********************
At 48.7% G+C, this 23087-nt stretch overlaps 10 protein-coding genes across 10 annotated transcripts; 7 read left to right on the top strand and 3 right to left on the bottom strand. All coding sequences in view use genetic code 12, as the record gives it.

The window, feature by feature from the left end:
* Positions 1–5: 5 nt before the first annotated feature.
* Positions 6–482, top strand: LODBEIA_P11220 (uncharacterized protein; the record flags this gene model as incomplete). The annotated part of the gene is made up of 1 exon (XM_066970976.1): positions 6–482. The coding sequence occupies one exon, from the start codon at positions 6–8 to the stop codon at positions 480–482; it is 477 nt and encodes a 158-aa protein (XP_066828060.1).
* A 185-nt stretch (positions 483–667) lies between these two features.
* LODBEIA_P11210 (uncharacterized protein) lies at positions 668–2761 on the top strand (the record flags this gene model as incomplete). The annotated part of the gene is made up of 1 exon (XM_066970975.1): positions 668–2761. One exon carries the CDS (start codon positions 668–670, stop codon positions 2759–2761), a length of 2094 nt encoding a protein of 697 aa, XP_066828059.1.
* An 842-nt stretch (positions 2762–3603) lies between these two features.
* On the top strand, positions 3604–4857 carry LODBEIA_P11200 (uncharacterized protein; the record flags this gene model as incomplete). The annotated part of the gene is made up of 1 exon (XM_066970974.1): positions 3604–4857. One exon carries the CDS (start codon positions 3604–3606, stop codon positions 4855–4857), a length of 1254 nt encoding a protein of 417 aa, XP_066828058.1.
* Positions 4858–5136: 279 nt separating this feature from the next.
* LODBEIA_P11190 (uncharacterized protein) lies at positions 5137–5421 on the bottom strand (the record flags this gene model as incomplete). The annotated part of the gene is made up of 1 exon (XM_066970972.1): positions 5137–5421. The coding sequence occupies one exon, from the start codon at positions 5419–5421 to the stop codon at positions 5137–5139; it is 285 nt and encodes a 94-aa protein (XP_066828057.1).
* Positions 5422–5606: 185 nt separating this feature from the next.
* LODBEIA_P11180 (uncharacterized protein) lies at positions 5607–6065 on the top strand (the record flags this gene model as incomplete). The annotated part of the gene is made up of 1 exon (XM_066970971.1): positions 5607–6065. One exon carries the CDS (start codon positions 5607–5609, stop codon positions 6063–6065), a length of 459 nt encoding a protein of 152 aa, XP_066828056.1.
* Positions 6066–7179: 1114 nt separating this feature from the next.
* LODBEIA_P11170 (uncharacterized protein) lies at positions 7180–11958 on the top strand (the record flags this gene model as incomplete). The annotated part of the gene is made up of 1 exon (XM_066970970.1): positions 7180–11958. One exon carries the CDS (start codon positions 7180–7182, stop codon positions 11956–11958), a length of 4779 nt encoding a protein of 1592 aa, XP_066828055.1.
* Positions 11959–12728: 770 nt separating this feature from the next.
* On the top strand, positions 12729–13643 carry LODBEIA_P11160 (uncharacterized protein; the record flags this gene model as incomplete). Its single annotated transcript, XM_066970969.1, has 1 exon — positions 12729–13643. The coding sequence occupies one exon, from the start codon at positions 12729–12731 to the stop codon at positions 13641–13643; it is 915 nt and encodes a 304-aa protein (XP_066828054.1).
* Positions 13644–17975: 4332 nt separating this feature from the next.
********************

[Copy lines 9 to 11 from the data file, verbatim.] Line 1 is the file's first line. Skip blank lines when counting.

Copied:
* Positions 4858–5136: 279 nt separating this feature from the next.
* LODBEIA_P11190 (uncharacterized protein) lies at positions 5137–5421 on the bottom strand (the record flags this gene model as incomplete). The annotated part of the gene is made up of 1 exon (XM_066970972.1): positions 5137–5421. The coding sequence occupies one exon, from the start codon at positions 5419–5421 to the stop codon at positions 5137–5139; it is 285 nt and encodes a 94-aa protein (XP_066828057.1).
* Positions 5422–5606: 185 nt separating this feature from the next.